Sunday, September 22, 2013

Death and Mormon Guilt

My sister died last week.  My mom, stepdad, and I traveled (by car) to Spokane from Kansas.  The trip was terrible for lots of reasons, but the one I want to talk about is the amount of Mormon guilt.
   As followers of this blog know, I have recently de-converted from Mormonism.  My mom took it surprisingly well, but my stepdad did not.  We have never been close; he told me when I was 13 that no one would ever love me because I was fat.  This from the "priesthood holder" in the house.  I don't do well with  male authority anyway, but especially not those that demand respect based only on their genitalia. I guess what I'm trying to say is my stepdad and I have pretty much hated each other since my mom married him 15 years ago.
   Anyway, we're on the road, and mom wonders where my sister is at that moment, cosmically speaking.  I pipe up "Well, according to your Mormon doctrine, she is in spirit prison to atone for her sins." (Basically Mormons believe that everyone but temple-recommend holding Mormons have a time to atone for their sins and accept the gospel before Judgement)
   Mom didn't like that answer.  She felt that my sister had suffered enough hell on Earth that she shouldn't have to suffer more in the afterlife.  I pointed out that the very doctrine she believes doesn't make exceptions-and everything my sister did started as a choice.  My mom responded that she hoped God would see how rough poor Stef had things, and go easy on her.  Once again, me and my big mouth reminded her of her beliefs.  "You believe God is fair. Why would he make an exception for her, but not for, say, a murder?"
   By this point, my stepdad was upset. "God is fair! God is always fair! And God knows how much pain she was in here!"  I said that the God I want to believe in doesn't hold people to a standard of perfection, knowing that they won't reach it.  Now my mom starts crying, because she "won't ever see either of her kids in eternity, because [they] have chosen to live contrary to [their] beliefs."  Then they started playing hymns.

   The next day, mom was musing how Stef ended up where she was: eating disorders, alcoholic, etc.  I said she'd been sneaking out to drink and party since High School.  (Mom worked 70 miles away 4 days a week, so she wasn't around, and Stepdad never cared-he just did his own thing).  Mom didn't believe me, so I told her that when she was gone, my sister would sneak out and not come home until 2-3 in the morning; and I'd know, because I stayed up waiting until she got home.  I told her that Stef experimented with pot in High School, and other things she didn't want to know.
   Then my stepdad looked at my mom and said "You know, I bet this is why the Church teaches that one parents should stay at home.  We should have lived off my salary."  ?!?!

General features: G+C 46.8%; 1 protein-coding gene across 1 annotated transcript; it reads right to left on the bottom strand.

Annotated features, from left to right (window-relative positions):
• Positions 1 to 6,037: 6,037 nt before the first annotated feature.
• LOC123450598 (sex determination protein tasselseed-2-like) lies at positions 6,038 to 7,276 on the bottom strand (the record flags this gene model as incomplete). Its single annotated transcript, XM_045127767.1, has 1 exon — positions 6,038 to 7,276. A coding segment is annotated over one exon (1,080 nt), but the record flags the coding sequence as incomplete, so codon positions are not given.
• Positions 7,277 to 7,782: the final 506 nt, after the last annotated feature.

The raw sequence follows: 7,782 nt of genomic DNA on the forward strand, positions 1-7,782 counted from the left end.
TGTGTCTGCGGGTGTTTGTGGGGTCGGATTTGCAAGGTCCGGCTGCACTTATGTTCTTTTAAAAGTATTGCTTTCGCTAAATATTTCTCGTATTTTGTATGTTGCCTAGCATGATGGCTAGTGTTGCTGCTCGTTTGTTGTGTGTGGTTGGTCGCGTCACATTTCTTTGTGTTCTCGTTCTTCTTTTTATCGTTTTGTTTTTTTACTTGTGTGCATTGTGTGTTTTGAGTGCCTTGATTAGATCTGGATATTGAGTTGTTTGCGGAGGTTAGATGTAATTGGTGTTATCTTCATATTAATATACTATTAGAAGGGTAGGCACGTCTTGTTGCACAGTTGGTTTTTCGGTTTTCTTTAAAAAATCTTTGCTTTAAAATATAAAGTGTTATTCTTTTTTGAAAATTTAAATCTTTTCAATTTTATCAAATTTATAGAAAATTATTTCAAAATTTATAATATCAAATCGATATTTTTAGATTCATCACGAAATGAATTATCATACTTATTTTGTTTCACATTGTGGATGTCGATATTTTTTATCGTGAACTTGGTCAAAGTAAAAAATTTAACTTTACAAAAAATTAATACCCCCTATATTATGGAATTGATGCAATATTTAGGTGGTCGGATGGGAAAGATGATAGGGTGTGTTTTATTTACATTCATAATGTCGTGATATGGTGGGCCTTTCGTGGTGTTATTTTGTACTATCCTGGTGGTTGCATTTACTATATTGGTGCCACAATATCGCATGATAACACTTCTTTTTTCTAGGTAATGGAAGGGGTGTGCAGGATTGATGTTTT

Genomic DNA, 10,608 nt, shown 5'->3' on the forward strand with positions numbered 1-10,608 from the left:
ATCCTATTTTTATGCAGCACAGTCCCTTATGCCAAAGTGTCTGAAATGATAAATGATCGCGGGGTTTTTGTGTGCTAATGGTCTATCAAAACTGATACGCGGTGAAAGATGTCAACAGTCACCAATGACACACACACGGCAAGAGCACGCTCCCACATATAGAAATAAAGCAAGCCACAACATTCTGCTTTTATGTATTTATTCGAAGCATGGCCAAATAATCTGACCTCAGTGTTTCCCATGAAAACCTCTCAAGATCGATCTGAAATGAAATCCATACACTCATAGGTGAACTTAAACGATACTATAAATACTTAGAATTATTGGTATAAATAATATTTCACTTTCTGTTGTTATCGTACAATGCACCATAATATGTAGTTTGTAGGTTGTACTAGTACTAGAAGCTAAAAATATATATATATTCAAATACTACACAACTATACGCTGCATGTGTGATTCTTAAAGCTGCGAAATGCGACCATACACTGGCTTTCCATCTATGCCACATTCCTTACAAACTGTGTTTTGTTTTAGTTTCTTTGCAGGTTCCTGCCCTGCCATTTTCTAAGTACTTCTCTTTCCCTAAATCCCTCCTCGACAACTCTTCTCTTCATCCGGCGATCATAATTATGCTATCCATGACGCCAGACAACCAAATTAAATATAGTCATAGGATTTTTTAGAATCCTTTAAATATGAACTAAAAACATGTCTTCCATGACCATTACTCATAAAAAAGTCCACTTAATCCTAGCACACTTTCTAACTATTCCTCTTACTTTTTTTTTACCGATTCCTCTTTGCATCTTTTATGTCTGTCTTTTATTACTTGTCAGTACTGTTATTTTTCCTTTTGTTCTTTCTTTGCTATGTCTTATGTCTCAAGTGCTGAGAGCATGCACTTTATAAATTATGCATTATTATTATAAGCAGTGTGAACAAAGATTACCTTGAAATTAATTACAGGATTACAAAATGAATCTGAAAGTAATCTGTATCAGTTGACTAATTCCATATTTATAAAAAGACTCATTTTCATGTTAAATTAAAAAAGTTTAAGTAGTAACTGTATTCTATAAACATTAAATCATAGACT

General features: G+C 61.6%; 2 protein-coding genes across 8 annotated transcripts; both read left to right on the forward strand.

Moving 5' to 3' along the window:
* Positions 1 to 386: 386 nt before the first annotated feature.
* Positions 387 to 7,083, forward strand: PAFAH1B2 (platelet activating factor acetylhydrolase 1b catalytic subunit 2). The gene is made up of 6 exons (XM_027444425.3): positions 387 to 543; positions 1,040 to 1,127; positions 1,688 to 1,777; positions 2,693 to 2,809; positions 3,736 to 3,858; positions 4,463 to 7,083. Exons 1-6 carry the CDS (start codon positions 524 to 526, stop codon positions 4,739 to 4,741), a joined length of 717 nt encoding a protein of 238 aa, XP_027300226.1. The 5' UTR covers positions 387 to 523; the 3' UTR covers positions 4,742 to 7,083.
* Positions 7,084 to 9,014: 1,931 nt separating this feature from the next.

First, how can you say that to someone that just lost their kid?  It sounded to me like he was saying "If we were a good Mormon family, she would never have been rebellious."  There are plenty of "good" Mormon families with kids that rebel.  Rebelling is a part of being a teenager and thinking for yourself.
   Second, in the past 15 years, he's made an average of 20K a year. Versus my mom's nursing salary.  In his mind, poverty and following the prophet is preferable to...I don't know...being able to afford a house and not be on food stamps.
   Third, anyone who has ever lost someone close can tell you that there is a tremendous amount of guilt.  Survivor's guilt, guilt for things done in the past, guilt for things never done; the list goes on.  How can someone throw more guilt onto that?  How self-righteous can you be, to insinuate that your child's problems and subsequent death could have been prevented if only you'd lived in poverty and done things "the right way"?

   It made me physically sick.  The amount of guilt and shame Mormons heap on each other without even realising it is ridiculous.  Even people responding on my mom's Facebook made comments similar to stepdad's.  It's like people think that if they follow the good Mormon list, their kids will magically turn out to be perfect.  It's blatantly not true.  And it's so, so harmful to those that ingest these beliefs and judge themselves by it. I wish my mom could open her eyes and realise there is more to life than the to-do list of Mormondom.  I wish she could find peace in both of her daughter's choices.  I wish...

4 comments:

  1. I also wish. I'm so sorry for your loss. I've been trying all week to think of what to say, but words fail me. I hope you are finding any measure of peace and solace for your heart.

    One is blind to the evils of the system of which they are part. That's what makes saying such terrible things so easy. I know. I was the entitled, religious male, once upon a time. I hope your mom can free herself from the prison she lives in.

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    Replies
    1. Thank you. I hope things can get better.

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  2. Wow, I'm so sorry you lost your sister. That's so rough, and honestly, that's enough stress without worrying about religion at the moment. Evangelicalism doesn't make exceptions, either, but if God exists, I believe he will open his wide arms to everyone.

    BTW, there is no formula. It's a myth, but it was one my parents bought into too.

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